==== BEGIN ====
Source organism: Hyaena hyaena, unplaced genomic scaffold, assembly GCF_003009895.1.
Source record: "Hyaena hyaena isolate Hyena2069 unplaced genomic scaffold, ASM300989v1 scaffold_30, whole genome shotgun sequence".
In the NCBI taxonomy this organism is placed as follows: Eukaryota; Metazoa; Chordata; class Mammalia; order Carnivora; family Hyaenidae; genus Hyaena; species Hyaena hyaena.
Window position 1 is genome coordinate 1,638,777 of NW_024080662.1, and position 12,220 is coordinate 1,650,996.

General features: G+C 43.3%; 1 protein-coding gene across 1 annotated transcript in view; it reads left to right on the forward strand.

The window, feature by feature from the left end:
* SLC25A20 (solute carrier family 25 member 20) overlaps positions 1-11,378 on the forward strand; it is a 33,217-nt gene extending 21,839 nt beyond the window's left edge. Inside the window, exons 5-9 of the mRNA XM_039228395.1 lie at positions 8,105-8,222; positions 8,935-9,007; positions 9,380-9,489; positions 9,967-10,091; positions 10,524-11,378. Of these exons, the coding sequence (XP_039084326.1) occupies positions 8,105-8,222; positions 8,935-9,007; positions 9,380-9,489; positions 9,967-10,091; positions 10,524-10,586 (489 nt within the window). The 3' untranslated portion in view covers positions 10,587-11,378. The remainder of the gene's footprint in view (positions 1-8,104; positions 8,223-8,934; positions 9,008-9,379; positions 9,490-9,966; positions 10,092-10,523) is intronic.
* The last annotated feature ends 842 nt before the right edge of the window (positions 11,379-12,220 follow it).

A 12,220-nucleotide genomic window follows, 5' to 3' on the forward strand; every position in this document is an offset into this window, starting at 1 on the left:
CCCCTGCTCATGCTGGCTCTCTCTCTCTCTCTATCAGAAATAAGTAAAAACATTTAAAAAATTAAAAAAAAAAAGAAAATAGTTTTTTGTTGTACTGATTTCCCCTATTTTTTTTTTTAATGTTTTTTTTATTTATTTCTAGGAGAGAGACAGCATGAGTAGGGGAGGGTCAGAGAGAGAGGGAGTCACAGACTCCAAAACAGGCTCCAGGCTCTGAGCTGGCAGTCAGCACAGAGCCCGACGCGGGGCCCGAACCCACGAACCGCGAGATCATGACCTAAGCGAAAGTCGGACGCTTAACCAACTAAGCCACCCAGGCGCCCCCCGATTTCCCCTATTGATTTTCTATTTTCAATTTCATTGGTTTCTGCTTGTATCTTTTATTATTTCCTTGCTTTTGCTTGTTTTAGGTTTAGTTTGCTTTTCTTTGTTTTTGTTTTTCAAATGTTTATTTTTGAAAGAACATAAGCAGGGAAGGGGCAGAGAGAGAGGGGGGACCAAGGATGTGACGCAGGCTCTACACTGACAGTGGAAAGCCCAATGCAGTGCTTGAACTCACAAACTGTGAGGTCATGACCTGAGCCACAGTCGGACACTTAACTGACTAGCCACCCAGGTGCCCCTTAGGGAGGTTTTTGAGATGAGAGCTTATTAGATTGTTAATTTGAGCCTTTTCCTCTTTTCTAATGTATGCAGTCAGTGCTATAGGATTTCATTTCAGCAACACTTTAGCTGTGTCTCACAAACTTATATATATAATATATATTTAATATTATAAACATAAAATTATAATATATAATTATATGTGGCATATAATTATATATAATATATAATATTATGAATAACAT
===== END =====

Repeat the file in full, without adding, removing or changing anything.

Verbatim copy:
Source organism: Hyaena hyaena, unplaced genomic scaffold, assembly GCF_003009895.1.
Source record: "Hyaena hyaena isolate Hyena2069 unplaced genomic scaffold, ASM300989v1 scaffold_30, whole genome shotgun sequence".
In the NCBI taxonomy this organism is placed as follows: Eukaryota; Metazoa; Chordata; class Mammalia; order Carnivora; family Hyaenidae; genus Hyaena; species Hyaena hyaena.
Window position 1 is genome coordinate 1,638,777 of NW_024080662.1, and position 12,220 is coordinate 1,650,996.

General features: G+C 43.3%; 1 protein-coding gene across 1 annotated transcript in view; it reads left to right on the forward strand.

The window, feature by feature from the left end:
* SLC25A20 (solute carrier family 25 member 20) overlaps positions 1-11,378 on the forward strand; it is a 33,217-nt gene extending 21,839 nt beyond the window's left edge. Inside the window, exons 5-9 of the mRNA XM_039228395.1 lie at positions 8,105-8,222; positions 8,935-9,007; positions 9,380-9,489; positions 9,967-10,091; positions 10,524-11,378. Of these exons, the coding sequence (XP_039084326.1) occupies positions 8,105-8,222; positions 8,935-9,007; positions 9,380-9,489; positions 9,967-10,091; positions 10,524-10,586 (489 nt within the window). The 3' untranslated portion in view covers positions 10,587-11,378. The remainder of the gene's footprint in view (positions 1-8,104; positions 8,223-8,934; positions 9,008-9,379; positions 9,490-9,966; positions 10,092-10,523) is intronic.
* The last annotated feature ends 842 nt before the right edge of the window (positions 11,379-12,220 follow it).

A 12,220-nucleotide genomic window follows, 5' to 3' on the forward strand; every position in this document is an offset into this window, starting at 1 on the left:
CCCCTGCTCATGCTGGCTCTCTCTCTCTCTCTATCAGAAATAAGTAAAAACATTTAAAAAATTAAAAAAAAAAAGAAAATAGTTTTTTGTTGTACTGATTTCCCCTATTTTTTTTTTTAATGTTTTTTTTATTTATTTCTAGGAGAGAGACAGCATGAGTAGGGGAGGGTCAGAGAGAGAGGGAGTCACAGACTCCAAAACAGGCTCCAGGCTCTGAGCTGGCAGTCAGCACAGAGCCCGACGCGGGGCCCGAACCCACGAACCGCGAGATCATGACCTAAGCGAAAGTCGGACGCTTAACCAACTAAGCCACCCAGGCGCCCCCCGATTTCCCCTATTGATTTTCTATTTTCAATTTCATTGGTTTCTGCTTGTATCTTTTATTATTTCCTTGCTTTTGCTTGTTTTAGGTTTAGTTTGCTTTTCTTTGTTTTTGTTTTTCAAATGTTTATTTTTGAAAGAACATAAGCAGGGAAGGGGCAGAGAGAGAGGGGGGACCAAGGATGTGACGCAGGCTCTACACTGACAGTGGAAAGCCCAATGCAGTGCTTGAACTCACAAACTGTGAGGTCATGACCTGAGCCACAGTCGGACACTTAACTGACTAGCCACCCAGGTGCCCCTTAGGGAGGTTTTTGAGATGAGAGCTTATTAGATTGTTAATTTGAGCCTTTTCCTCTTTTCTAATGTATGCAGTCAGTGCTATAGGATTTCATTTCAGCAACACTTTAGCTGTGTCTCACAAACTTATATATATAATATATATTTAATATTATAAACATAAAATTATAATATATAATTATATGTGGCATATAATTATATATAATATATAATATTATGAATAACAT